Source: The Atlantic
By Garrett Epps; Professor of constitutional law at the University of Baltimore
Could the United States put “In Jesus Christ We Trust” on its coins?
Justice Antonin Scalia asked the conservative lawyer Charles Cooper that question during an oral argument on November 6, 1991, in a high-profile Church-state case called Lee v. Weisman.
“I don’t think we would put that on the coins,” Cooper replied. “But I think that is because, at this stage, that would not be politically possible …”
That answer—which startled even Scalia then and is still startling today—is in the background of American Humanist Association v. American Legion, which will be argued in the high court on February 27. Formally at stake is the fate of a 40-foot-high concrete Latin cross, designated as a memorial to the local World War I dead, which sits on public land in the midst of a busy traffic circle in Prince George’s County, Maryland. The result may help resolve disputes over local memorials around the country. Beyond that, it will tell us a lot about the new conservative Supreme Court majority’s approach to the First Amendment’s establishment clause.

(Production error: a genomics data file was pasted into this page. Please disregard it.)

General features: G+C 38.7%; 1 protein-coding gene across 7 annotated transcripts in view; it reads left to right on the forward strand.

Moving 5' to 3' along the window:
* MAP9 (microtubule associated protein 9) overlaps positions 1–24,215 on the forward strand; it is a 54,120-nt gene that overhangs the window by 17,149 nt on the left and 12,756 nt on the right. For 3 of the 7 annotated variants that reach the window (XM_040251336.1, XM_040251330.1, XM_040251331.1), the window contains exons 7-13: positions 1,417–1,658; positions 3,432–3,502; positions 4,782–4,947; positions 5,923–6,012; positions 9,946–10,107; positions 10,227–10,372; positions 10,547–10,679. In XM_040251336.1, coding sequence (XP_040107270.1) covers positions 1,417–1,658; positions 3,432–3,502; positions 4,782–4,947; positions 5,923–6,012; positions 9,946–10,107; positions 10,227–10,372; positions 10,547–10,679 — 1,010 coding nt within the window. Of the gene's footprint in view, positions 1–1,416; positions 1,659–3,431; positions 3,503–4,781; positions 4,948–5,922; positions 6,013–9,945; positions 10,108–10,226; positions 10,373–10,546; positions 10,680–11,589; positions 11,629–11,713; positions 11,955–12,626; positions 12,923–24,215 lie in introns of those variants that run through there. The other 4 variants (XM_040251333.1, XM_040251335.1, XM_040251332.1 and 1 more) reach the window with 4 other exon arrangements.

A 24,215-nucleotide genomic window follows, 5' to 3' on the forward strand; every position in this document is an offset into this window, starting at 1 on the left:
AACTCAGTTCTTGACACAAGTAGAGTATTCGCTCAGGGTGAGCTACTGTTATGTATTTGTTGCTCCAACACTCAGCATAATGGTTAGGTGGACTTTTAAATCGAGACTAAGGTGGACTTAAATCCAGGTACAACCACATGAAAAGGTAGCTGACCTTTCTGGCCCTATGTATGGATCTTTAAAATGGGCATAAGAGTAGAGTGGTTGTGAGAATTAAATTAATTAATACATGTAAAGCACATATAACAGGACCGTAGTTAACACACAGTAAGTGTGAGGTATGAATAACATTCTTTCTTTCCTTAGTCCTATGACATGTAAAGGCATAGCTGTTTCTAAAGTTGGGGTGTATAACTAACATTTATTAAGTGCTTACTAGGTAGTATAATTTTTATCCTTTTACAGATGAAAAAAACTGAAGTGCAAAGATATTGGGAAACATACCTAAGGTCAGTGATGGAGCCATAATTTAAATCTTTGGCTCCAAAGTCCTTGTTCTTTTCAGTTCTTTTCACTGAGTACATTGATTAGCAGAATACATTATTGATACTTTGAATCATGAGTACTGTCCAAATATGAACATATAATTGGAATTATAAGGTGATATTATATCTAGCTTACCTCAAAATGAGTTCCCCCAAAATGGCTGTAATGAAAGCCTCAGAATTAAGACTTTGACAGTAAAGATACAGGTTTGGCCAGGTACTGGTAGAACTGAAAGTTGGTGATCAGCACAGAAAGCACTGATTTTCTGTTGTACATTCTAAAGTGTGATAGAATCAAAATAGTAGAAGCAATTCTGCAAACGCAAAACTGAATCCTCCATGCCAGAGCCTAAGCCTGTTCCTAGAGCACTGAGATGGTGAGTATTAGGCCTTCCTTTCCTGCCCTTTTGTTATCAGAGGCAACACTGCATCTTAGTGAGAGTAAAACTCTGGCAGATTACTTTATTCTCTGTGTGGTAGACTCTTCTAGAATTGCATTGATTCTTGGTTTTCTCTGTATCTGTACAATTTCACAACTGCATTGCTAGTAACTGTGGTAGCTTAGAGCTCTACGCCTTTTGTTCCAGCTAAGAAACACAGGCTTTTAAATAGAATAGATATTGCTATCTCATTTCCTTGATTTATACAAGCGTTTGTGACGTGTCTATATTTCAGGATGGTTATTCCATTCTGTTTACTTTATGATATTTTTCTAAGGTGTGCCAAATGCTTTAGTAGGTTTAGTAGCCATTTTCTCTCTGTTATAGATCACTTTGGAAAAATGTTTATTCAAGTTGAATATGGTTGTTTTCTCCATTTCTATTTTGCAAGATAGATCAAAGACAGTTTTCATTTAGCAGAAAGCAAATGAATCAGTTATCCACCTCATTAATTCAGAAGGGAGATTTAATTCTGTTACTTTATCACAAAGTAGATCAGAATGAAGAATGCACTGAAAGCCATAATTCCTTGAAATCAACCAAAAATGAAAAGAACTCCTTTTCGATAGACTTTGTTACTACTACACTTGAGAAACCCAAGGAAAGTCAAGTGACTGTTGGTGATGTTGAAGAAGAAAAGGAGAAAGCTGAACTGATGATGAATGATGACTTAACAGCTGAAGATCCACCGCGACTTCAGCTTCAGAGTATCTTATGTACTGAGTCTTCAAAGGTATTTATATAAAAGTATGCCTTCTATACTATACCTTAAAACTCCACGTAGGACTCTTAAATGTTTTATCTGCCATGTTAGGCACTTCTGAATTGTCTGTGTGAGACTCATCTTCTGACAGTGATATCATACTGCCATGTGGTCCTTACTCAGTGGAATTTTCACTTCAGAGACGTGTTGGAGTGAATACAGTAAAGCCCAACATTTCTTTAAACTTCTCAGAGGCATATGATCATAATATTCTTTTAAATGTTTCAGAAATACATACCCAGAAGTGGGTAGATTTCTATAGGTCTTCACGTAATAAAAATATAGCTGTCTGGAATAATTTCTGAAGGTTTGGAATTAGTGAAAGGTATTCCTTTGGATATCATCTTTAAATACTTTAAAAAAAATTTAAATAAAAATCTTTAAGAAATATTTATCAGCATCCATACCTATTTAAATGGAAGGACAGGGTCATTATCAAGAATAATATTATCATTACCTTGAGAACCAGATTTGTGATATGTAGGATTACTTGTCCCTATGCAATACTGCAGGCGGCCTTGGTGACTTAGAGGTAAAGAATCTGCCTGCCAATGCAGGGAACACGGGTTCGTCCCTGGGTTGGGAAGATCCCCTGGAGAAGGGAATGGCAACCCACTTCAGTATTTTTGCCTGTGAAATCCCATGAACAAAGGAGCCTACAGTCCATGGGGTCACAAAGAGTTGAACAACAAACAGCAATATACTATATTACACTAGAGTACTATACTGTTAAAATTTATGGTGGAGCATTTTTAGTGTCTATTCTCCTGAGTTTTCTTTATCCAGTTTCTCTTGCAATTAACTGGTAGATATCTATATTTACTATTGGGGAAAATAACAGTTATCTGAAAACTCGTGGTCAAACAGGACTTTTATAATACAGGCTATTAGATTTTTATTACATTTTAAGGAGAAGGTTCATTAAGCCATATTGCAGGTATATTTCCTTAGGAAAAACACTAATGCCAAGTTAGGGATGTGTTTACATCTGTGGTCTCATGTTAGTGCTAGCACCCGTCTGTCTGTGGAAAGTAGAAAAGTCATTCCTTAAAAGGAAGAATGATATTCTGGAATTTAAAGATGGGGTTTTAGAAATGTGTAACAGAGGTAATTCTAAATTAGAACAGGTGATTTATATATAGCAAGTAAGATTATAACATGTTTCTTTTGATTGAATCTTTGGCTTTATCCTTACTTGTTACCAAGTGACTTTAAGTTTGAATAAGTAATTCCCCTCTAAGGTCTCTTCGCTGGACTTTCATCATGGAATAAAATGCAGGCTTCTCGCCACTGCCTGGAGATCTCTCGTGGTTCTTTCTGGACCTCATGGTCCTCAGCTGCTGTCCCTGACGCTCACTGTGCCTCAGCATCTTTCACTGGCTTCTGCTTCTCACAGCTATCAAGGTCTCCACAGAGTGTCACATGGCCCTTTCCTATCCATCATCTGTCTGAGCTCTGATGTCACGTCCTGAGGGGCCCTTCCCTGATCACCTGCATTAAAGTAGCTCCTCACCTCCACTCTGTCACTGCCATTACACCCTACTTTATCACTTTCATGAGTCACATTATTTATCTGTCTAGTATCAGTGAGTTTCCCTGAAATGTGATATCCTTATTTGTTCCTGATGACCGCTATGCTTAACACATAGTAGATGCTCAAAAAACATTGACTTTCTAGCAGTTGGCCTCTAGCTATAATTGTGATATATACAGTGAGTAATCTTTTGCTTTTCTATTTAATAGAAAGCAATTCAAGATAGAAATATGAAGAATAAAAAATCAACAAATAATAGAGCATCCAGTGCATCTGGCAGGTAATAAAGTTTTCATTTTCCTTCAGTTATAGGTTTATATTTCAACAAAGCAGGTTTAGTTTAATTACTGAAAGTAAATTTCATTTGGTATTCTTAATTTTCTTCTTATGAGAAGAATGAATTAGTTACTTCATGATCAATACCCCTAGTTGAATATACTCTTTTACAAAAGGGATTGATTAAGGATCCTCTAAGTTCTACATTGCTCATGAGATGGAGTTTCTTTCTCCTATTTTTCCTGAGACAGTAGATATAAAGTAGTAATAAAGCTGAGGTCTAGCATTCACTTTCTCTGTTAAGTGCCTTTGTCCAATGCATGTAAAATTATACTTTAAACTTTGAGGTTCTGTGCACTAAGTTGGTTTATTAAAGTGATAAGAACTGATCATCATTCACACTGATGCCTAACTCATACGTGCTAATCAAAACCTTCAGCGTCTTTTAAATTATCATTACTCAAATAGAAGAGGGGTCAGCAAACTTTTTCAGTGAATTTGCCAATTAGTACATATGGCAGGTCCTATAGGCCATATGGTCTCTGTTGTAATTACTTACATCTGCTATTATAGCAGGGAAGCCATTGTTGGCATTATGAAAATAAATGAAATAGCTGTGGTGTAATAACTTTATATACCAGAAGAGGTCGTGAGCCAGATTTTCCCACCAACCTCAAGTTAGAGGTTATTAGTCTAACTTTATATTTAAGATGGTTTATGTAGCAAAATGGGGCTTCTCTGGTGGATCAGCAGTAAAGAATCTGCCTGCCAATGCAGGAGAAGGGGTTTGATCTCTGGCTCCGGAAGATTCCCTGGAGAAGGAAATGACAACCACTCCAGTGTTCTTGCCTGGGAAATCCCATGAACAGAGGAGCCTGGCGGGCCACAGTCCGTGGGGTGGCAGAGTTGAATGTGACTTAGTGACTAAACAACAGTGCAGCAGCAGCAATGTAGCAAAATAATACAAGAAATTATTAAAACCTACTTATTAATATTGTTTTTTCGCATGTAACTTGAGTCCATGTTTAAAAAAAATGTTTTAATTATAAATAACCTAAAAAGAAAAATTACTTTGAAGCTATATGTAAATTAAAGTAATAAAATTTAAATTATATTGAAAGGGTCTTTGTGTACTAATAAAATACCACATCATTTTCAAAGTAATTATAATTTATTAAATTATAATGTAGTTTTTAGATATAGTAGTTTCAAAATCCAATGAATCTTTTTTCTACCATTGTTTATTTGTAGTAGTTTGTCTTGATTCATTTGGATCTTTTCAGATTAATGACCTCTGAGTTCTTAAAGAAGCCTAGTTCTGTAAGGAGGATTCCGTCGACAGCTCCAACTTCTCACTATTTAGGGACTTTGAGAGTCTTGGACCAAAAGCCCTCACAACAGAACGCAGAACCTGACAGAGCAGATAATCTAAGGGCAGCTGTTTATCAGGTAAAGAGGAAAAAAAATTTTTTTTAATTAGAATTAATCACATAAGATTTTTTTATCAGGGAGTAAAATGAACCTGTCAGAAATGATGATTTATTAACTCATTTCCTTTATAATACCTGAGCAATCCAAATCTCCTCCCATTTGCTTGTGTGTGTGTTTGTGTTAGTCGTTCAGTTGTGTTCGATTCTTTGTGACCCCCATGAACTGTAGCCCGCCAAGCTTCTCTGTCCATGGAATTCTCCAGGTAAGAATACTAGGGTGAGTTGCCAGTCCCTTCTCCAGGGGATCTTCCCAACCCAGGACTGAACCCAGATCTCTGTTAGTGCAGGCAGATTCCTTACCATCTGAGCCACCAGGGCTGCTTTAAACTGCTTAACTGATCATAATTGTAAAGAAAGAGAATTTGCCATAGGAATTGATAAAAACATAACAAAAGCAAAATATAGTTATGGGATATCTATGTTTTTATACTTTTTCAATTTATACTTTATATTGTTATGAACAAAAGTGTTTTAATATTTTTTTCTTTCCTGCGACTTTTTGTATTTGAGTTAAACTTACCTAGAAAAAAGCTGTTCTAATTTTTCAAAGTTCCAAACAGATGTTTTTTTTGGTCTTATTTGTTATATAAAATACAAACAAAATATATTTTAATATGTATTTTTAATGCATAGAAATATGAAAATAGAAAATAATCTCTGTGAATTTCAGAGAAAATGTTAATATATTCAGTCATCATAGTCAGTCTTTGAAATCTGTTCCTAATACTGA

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Cooper lost Lee v. Weisman in 1991, and the “Jesus on the money” answer surely didn’t help. He was representing a local school board that planned to open its graduation ceremonies with religious invocations by local clergy. The invocations were constitutional, Cooper told the Court, because students were not required to attend their graduation ceremony.